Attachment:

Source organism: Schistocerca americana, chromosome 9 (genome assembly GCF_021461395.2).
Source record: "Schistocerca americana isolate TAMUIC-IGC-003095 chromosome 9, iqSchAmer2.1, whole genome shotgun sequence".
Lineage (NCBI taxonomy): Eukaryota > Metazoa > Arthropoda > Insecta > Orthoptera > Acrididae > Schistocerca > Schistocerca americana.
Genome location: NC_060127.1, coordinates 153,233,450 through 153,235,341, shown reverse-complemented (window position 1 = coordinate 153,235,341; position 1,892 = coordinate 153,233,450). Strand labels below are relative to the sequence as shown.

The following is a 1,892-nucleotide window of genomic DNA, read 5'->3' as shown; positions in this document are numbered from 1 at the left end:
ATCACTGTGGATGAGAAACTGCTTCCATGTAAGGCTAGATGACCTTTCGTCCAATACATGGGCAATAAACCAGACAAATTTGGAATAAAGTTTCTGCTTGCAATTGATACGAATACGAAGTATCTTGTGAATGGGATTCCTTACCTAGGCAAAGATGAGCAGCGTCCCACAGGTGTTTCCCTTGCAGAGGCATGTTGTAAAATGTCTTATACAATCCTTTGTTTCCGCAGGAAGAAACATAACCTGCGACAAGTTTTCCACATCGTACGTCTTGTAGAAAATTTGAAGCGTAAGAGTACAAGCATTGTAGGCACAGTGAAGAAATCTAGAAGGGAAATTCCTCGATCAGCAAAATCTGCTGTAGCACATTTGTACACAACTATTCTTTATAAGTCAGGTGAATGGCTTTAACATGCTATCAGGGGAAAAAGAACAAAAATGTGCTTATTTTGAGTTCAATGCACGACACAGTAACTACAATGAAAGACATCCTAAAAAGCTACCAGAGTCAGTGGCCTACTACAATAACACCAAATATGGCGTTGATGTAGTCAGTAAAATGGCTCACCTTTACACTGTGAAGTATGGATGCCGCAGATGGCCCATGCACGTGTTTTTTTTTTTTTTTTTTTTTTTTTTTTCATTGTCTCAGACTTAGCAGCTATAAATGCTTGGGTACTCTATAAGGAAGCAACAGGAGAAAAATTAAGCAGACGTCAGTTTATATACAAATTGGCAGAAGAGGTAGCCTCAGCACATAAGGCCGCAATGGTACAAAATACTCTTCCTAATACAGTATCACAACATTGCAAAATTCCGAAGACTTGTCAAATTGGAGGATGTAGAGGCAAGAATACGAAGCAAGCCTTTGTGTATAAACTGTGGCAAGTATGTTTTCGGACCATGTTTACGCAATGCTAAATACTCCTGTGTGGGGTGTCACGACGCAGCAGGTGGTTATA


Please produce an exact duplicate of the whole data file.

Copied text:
Source organism: Schistocerca americana, chromosome 9 (genome assembly GCF_021461395.2).
Source record: "Schistocerca americana isolate TAMUIC-IGC-003095 chromosome 9, iqSchAmer2.1, whole genome shotgun sequence".
Lineage (NCBI taxonomy): Eukaryota > Metazoa > Arthropoda > Insecta > Orthoptera > Acrididae > Schistocerca > Schistocerca americana.
Genome location: NC_060127.1, coordinates 153,233,450 through 153,235,341, shown reverse-complemented (window position 1 = coordinate 153,235,341; position 1,892 = coordinate 153,233,450). Strand labels below are relative to the sequence as shown.

The following is a 1,892-nucleotide window of genomic DNA, read 5'->3' as shown; positions in this document are numbered from 1 at the left end:
ATCACTGTGGATGAGAAACTGCTTCCATGTAAGGCTAGATGACCTTTCGTCCAATACATGGGCAATAAACCAGACAAATTTGGAATAAAGTTTCTGCTTGCAATTGATACGAATACGAAGTATCTTGTGAATGGGATTCCTTACCTAGGCAAAGATGAGCAGCGTCCCACAGGTGTTTCCCTTGCAGAGGCATGTTGTAAAATGTCTTATACAATCCTTTGTTTCCGCAGGAAGAAACATAACCTGCGACAAGTTTTCCACATCGTACGTCTTGTAGAAAATTTGAAGCGTAAGAGTACAAGCATTGTAGGCACAGTGAAGAAATCTAGAAGGGAAATTCCTCGATCAGCAAAATCTGCTGTAGCACATTTGTACACAACTATTCTTTATAAGTCAGGTGAATGGCTTTAACATGCTATCAGGGGAAAAAGAACAAAAATGTGCTTATTTTGAGTTCAATGCACGACACAGTAACTACAATGAAAGACATCCTAAAAAGCTACCAGAGTCAGTGGCCTACTACAATAACACCAAATATGGCGTTGATGTAGTCAGTAAAATGGCTCACCTTTACACTGTGAAGTATGGATGCCGCAGATGGCCCATGCACGTGTTTTTTTTTTTTTTTTTTTTTTTTTTTTCATTGTCTCAGACTTAGCAGCTATAAATGCTTGGGTACTCTATAAGGAAGCAACAGGAGAAAAATTAAGCAGACGTCAGTTTATATACAAATTGGCAGAAGAGGTAGCCTCAGCACATAAGGCCGCAATGGTACAAAATACTCTTCCTAATACAGTATCACAACATTGCAAAATTCCGAAGACTTGTCAAATTGGAGGATGTAGAGGCAAGAATACGAAGCAAGCCTTTGTGTATAAACTGTGGCAAGTATGTTTTCGGACCATGTTTACGCAATGCTAAATACTCCTGTGTGGGGTGTCACGACGCAGCAGGTGGTTATA